It’s sunny in Adelaide again but at twenty eight degrees celcius, it’s the cool change most people have been waiting for. I’m at a cafe, sipping coffee and watching people catch up with colleagues over a quick cuppa before work. According to the weather app on my phone, by the time I arrive into Taipei this week, I can expect a cloudy and chilly night with possible chance of rain. I scrunch up my nose…I’ve always been more of a summer girl, and I was expecting a warmer welcome from Taiwan in the Spring.
Ahh but Taiwan. Even the name warms my heart. And a rainy day in Taiwan is better than not being there at all. It will be my third consecutive visit this year, but this time I’m intending to stay much longer than the usual two weeks. Three years ago I knew very little about it – apart from the fact that it’s an island, mostly populated with Chinese but not to be confused with the mainland China most people know. Politics and disputes of sovereignty aside, I had only come across the term ‘Taiwan’ through a spatter of Asian studies textbooks and popular media (thanks to TVB and the likes of Jay Chou) but had little idea of Taiwanese culture and the livelihood of its people. Then, on a spontaneous holiday in 2012 involving cheap airfares, I embarked on my first journey around the island, and have since fallen in love with this country. I am now obsessed with everything that makes it one of the most endearing of places I hold close to my heart.
Taiwan is a tiny island with a larger than life attitude. I can’t pinpoint exactly what it is that draws me to her. Maybe it’s the perks of having things so unlike my current home: strange food, hillside teahouses, natural hotsprings, and reliable public transport just to name a few. Perhaps it’s the people, their friendly demeanor and hospitality that gave rise to their reputable minsu experience (homestays). Or maybe because Taiwan has been for sometime somewhat of a hidden gem, little heard of and explored, and often overlooked by Aussie visitors for its more popular neighbours such as Hong Kong and Japan. Whatever the enticement, I want to absorb every aspect of Taiwan, and not miss any second of it. Which is why I decided to move to Taiwan. I could carry-on with my comfortable life in Australia, continue to earn alot of money and take yearly holidays, but this would never allow me to dwelve below the surface and really get to know her like I want to. I want to be completely immersed, discover more than meets the eye and hopefully at the end of it all, converse fluently in Chinese. So I left my well-paid public service job, bought a one-way ticket to Taipei, and I’ll be saying goodbye to all my loved ones and to the only home I’ve known…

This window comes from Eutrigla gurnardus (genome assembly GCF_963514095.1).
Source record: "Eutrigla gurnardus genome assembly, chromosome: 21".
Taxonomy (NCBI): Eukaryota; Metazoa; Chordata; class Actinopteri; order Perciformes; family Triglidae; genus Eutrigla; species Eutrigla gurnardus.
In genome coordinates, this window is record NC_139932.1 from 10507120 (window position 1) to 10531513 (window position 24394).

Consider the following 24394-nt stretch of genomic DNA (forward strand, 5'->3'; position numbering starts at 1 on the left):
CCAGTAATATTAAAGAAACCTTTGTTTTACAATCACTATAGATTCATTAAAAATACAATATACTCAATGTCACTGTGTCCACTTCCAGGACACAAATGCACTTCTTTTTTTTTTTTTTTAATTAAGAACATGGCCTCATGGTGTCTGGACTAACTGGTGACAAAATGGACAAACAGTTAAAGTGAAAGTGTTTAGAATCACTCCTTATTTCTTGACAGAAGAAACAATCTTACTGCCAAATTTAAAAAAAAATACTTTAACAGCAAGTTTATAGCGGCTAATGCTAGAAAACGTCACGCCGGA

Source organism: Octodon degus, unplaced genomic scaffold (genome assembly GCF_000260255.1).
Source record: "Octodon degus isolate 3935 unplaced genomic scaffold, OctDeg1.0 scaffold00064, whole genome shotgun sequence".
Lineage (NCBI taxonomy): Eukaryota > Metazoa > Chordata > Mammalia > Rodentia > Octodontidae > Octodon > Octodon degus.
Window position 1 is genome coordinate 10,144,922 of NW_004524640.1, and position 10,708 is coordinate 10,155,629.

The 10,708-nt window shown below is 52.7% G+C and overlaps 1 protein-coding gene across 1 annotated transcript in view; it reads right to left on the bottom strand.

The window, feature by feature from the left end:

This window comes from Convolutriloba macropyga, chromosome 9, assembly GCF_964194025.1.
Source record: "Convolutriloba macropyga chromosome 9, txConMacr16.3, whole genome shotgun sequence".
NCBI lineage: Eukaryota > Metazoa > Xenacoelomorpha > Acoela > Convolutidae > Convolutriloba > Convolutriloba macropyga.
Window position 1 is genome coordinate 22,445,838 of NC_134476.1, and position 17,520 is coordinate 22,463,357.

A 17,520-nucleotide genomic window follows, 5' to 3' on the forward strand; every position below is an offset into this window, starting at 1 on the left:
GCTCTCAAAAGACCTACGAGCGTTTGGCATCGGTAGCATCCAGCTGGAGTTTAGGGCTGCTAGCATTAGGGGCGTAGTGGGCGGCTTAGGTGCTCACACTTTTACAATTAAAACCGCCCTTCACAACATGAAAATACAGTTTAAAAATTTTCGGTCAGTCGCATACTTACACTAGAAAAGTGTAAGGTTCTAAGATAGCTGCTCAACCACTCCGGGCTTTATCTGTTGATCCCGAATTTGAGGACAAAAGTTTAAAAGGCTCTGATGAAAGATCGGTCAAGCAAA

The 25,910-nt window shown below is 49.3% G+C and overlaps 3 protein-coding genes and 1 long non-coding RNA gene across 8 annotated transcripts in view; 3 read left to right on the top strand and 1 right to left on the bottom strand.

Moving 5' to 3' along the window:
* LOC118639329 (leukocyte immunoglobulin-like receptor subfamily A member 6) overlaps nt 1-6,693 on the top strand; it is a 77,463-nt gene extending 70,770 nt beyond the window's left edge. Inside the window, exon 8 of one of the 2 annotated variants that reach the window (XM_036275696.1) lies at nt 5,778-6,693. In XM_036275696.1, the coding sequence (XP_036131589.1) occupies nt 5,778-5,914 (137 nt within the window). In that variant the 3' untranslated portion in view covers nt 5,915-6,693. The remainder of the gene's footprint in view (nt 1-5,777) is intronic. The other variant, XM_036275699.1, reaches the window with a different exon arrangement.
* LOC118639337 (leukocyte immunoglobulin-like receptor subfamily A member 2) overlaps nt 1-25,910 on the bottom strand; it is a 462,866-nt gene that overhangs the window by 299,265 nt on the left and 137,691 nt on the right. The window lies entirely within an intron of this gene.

…In exchange for full-time study, tight budgets, and no family – but rather an inordinate amount of time for getting lost and reorientated using a foreign tongue. And why would I exchange so much for this? Perhaps it is because I am nearing thirty that I feel more compelled than ever to go places, but taking myself out of my comfort zone could only add to my bank of fortitude. So it seems as though Taiwan is a very natural answer to my eternal question of self-development and what to do next. Taiwan has much to offer, and whilst I go about seeking new things to discover and learn about Taiwan, I’m sure I’ll be met with challenges about myself along the way. But I am not worried. I, the carefree, adventure-loving holiday maker have no worries. Afterall, I have prepared myself for such an experience. Apart from the restless sleep these past few nights, I am by all means not worried.
For now, I can’t help but smile at the thought that this time next week, I would most likely be enjoying another cup of coffee (hopefully a flat white ) at a cafe somewhere in Taipei, watching the locals and forming other musings.